The Caribbean island of Aruba recently hosted its first-ever FIFA Com-Unity seminar in the hopes of improving the country’s status in the world of football. Three days of intense discussions, presentations and workshops can only help as the picturesque, holiday paradise aims to step up off the foot of the FIFA/Coca-Cola World Ranking and make a move toward respectability.
While millions of tourists flock to the beautiful island each year, Aruba is frustratingly not known for its status in the world of football, a situation that officials on the former Dutch colony are hoping will change soon. Football is the country’s number-one sport and the game is played at all levels, a passion that has yet to translate into anything resembling international success. Aruba’s national team have never gone deep into qualifying for the FIFA World Cup™, never reached a CONCACAF Gold Cup or been crowned champions of the Caribbean.
“Aruba needs to believe in itself and to know there are no limits,” said Teofilo ‘Nene’ Cubillas, a FIFA Ambassador on hand for the seminar and a former playing legend with his native Peru. “New players, future stars can come from anywhere, not just the bigger football nations like Germany, Brazil, Spain or Argentina. If you look at Surinam and the great talents they have produced, then why not Aruba?”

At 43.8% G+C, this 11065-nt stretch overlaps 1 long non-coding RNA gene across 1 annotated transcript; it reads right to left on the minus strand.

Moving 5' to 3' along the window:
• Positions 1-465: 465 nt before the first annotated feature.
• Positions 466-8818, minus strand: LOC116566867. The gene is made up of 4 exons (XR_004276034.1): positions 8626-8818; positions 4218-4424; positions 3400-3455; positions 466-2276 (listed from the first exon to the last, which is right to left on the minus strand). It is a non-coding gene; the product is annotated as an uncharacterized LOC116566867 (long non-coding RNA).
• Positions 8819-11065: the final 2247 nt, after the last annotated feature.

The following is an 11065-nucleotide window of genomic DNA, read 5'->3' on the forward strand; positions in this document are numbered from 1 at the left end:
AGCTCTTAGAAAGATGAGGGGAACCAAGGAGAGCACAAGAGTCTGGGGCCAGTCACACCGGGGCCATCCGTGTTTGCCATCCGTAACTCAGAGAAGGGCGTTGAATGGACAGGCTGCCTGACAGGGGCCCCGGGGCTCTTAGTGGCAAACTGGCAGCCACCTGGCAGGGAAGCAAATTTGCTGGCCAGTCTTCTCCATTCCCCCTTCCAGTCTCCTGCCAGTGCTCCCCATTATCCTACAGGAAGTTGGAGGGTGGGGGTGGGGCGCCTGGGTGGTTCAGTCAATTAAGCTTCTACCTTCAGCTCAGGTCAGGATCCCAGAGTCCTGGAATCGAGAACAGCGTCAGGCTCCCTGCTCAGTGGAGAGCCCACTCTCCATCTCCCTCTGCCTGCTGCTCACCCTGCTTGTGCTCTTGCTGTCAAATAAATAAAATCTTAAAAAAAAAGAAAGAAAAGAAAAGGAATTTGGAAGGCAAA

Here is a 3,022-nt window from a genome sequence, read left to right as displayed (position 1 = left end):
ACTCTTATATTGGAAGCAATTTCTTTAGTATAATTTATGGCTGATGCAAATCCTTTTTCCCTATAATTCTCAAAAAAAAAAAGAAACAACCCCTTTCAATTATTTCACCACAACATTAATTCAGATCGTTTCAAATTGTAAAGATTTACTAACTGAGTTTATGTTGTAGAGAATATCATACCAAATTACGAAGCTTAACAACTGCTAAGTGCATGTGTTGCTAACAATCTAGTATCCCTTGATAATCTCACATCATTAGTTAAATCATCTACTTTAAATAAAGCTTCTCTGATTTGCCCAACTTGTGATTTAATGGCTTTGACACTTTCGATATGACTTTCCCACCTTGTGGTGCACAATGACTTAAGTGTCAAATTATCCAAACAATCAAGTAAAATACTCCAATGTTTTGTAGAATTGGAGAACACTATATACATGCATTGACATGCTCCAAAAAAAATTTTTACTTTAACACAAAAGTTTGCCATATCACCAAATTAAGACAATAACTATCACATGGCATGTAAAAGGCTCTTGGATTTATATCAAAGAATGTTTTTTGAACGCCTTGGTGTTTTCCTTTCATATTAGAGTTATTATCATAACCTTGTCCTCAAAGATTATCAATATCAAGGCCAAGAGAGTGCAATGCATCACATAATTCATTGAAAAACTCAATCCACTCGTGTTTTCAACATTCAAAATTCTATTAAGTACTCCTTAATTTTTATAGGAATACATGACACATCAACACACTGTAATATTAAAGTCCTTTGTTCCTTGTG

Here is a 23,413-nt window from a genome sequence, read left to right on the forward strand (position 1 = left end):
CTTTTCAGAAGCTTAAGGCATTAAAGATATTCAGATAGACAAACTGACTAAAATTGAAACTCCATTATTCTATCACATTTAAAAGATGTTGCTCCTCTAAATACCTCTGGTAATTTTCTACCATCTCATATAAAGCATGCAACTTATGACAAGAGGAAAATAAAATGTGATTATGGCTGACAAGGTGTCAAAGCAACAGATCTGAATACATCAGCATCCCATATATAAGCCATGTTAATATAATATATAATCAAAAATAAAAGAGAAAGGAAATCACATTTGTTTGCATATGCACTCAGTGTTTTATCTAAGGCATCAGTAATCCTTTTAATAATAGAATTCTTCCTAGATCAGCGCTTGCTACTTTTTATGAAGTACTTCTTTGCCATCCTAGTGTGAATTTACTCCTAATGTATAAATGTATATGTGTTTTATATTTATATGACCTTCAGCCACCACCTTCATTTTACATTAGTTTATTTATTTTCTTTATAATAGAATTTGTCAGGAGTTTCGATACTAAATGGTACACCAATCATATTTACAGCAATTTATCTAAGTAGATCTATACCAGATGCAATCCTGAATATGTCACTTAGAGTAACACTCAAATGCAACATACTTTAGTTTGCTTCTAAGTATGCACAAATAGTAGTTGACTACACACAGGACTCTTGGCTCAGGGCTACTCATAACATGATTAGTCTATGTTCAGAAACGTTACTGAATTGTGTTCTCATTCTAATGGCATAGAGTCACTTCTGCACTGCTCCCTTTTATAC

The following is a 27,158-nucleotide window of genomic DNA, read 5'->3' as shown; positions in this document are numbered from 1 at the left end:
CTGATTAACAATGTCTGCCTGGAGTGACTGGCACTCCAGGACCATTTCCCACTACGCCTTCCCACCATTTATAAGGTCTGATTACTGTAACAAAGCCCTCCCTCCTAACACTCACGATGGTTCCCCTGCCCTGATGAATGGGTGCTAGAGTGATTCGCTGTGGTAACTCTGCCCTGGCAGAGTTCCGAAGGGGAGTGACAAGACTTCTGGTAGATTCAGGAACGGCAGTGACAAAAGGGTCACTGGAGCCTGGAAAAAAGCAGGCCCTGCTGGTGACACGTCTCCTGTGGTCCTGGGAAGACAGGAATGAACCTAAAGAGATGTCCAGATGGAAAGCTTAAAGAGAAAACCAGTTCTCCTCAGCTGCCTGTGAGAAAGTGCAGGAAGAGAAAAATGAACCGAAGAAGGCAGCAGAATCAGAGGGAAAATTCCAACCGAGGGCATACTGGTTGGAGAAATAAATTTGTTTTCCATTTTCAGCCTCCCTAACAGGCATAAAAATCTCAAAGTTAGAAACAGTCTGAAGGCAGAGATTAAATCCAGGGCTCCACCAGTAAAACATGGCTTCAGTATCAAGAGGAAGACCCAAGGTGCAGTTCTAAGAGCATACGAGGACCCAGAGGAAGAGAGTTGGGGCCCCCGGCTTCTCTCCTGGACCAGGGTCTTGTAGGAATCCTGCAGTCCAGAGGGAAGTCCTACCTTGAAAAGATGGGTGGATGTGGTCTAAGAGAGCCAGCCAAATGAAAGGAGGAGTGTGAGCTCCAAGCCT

The relationship between KNVB (the Royal Dutch Football Association) and the Dutch Antilles (of which Aruba is a part) is a unique opportunity to improve Aruban football. Johan Van Gejin, The KNVB representative at the seminar said: “I’ve been coming to Aruba and the region in an official capacity since 2003. We have educated more coaches than any other of the Dutch Antilles territories. We have licensed over a hundred UEFA “C” certified coaches in Aruba,” speaking to the improvements noted as a result of the partnership between the two countries.
Dick Howard the manager of WICWC project (Win in CONCACAF with CONCACAF Youth Development Programme) added: “The Com-Unity seminar will, hopefully provide a starting point for a new era in Aruban football, bringing together the football family on the multicultural island.” Jurg Nepfer head of FIFA’s Education & Technical Development Department was in agreement: ”There is a lot of interest, a lot of ideas, a lot of potential, competence and experience. There is a way to work together.” Aruba’s minister for Health and Sports, Richard Wayne Milton Visser, was on hand for the seminar’s closing ceremony. “Thank you FIFA and KNVB for a job well done…football will make a big difference in Aruba”.
There was additional good news for the island and its hopes of moving up in the football world. The Dutch women’s national team has agreed to visit Aruba in 2012 to tour and train amid the gleaming white sand beaches and blazing sunshine.